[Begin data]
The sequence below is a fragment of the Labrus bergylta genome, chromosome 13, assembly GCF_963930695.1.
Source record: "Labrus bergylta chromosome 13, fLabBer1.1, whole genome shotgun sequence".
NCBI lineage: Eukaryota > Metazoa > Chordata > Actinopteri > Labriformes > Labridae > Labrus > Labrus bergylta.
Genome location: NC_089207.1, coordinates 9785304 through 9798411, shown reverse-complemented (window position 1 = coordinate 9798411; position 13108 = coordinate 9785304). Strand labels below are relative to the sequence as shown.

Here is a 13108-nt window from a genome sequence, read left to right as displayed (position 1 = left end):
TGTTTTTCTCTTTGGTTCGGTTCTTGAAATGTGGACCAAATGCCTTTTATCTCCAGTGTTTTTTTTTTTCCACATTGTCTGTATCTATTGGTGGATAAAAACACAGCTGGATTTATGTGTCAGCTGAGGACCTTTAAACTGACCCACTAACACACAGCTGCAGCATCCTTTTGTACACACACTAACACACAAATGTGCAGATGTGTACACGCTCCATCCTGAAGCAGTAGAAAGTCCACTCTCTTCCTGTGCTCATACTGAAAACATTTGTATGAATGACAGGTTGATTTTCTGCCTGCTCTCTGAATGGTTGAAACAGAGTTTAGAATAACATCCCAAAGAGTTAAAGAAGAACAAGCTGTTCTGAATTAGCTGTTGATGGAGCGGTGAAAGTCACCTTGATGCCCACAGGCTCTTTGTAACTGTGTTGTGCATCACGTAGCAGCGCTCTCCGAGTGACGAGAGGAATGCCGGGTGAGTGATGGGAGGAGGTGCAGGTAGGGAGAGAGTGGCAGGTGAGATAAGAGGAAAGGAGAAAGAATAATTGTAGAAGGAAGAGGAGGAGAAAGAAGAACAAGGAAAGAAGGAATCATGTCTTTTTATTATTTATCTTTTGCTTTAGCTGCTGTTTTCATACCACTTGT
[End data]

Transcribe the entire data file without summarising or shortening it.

The sequence below is a fragment of the Labrus bergylta genome, chromosome 13, assembly GCF_963930695.1.
Source record: "Labrus bergylta chromosome 13, fLabBer1.1, whole genome shotgun sequence".
NCBI lineage: Eukaryota > Metazoa > Chordata > Actinopteri > Labriformes > Labridae > Labrus > Labrus bergylta.
Genome location: NC_089207.1, coordinates 9785304 through 9798411, shown reverse-complemented (window position 1 = coordinate 9798411; position 13108 = coordinate 9785304). Strand labels below are relative to the sequence as shown.

Here is a 13108-nt window from a genome sequence, read left to right as displayed (position 1 = left end):
TGTTTTTCTCTTTGGTTCGGTTCTTGAAATGTGGACCAAATGCCTTTTATCTCCAGTGTTTTTTTTTTTCCACATTGTCTGTATCTATTGGTGGATAAAAACACAGCTGGATTTATGTGTCAGCTGAGGACCTTTAAACTGACCCACTAACACACAGCTGCAGCATCCTTTTGTACACACACTAACACACAAATGTGCAGATGTGTACACGCTCCATCCTGAAGCAGTAGAAAGTCCACTCTCTTCCTGTGCTCATACTGAAAACATTTGTATGAATGACAGGTTGATTTTCTGCCTGCTCTCTGAATGGTTGAAACAGAGTTTAGAATAACATCCCAAAGAGTTAAAGAAGAACAAGCTGTTCTGAATTAGCTGTTGATGGAGCGGTGAAAGTCACCTTGATGCCCACAGGCTCTTTGTAACTGTGTTGTGCATCACGTAGCAGCGCTCTCCGAGTGACGAGAGGAATGCCGGGTGAGTGATGGGAGGAGGTGCAGGTAGGGAGAGAGTGGCAGGTGAGATAAGAGGAAAGGAGAAAGAATAATTGTAGAAGGAAGAGGAGGAGAAAGAAGAACAAGGAAAGAAGGAATCATGTCTTTTTATTATTTATCTTTTGCTTTAGCTGCTGTTTTCATACCACTTGT